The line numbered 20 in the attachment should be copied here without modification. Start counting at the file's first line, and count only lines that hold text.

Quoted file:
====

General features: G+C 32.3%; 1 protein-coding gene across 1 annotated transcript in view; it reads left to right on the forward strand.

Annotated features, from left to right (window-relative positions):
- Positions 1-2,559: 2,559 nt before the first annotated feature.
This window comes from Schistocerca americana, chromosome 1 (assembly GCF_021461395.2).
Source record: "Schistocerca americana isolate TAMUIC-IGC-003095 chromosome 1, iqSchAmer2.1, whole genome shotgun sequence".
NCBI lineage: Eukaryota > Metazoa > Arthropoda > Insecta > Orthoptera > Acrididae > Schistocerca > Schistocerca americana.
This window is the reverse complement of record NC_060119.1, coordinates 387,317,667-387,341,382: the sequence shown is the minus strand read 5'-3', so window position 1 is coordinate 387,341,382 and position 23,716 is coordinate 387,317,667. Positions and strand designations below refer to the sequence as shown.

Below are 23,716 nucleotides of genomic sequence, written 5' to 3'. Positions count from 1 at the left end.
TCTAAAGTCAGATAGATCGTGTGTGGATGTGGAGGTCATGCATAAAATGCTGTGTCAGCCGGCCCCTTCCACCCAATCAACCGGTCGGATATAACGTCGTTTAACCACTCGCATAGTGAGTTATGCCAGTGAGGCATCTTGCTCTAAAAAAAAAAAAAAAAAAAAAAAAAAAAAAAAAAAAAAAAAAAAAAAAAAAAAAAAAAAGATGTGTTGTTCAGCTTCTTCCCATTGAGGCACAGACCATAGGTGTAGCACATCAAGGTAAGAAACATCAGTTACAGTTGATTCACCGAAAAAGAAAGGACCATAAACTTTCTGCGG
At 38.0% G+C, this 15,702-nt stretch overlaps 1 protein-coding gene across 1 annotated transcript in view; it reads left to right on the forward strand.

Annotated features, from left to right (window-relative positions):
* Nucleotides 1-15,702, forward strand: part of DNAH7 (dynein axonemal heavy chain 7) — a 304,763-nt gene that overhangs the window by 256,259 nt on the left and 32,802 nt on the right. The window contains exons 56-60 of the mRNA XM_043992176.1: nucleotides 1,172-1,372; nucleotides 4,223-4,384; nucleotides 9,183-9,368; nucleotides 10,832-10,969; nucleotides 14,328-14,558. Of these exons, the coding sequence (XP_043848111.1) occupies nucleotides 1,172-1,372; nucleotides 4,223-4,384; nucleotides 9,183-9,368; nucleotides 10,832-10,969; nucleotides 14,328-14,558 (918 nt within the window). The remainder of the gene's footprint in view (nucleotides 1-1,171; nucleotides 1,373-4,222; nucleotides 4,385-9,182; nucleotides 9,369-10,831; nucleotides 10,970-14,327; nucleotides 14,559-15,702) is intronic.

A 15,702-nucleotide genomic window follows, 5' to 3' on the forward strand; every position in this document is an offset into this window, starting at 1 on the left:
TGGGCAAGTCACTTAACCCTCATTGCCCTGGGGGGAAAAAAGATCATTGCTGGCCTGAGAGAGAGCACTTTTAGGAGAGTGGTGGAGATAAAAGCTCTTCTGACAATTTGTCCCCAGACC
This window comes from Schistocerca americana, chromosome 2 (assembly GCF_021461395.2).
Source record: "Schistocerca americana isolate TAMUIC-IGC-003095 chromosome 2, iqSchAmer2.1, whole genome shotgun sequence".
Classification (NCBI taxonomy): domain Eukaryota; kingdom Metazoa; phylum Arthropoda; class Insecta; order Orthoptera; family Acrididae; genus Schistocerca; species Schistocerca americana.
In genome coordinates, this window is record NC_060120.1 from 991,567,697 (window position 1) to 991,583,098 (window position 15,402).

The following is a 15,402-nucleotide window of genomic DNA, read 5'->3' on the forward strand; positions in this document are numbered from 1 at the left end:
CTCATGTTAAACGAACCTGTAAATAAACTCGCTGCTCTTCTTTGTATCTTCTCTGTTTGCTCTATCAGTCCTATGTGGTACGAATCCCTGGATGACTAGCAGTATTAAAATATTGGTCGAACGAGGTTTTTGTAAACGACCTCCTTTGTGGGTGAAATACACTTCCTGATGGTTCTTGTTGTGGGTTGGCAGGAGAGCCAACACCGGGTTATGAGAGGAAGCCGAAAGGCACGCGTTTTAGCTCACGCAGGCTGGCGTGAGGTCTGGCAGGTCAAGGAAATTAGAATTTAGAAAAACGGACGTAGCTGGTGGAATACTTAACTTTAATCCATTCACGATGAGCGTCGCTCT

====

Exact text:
CTCATGTTAAACGAACCTGTAAATAAACTCGCTGCTCTTCTTTGTATCTTCTCTGTTTGCTCTATCAGTCCTATGTGGTACGAATCCCTGGATGACTAGCAGTATTAAAATATTGGTCGAACGAGGTTTTTGTAAACGACCTCCTTTGTGGGTGAAATACACTTCCTGATGGTTCTTGTTGTGGGTTGGCAGGAGAGCCAACACCGGGTTATGAGAGGAAGCCGAAAGGCACGCGTTTTAGCTCACGCAGGCTGGCGTGAGGTCTGGCAGGTCAAGGAAATTAGAATTTAGAAAAACGGACGTAGCTGGTGGAATACTTAACTTTAATCCATTCACGATGAGCGTCGCTCT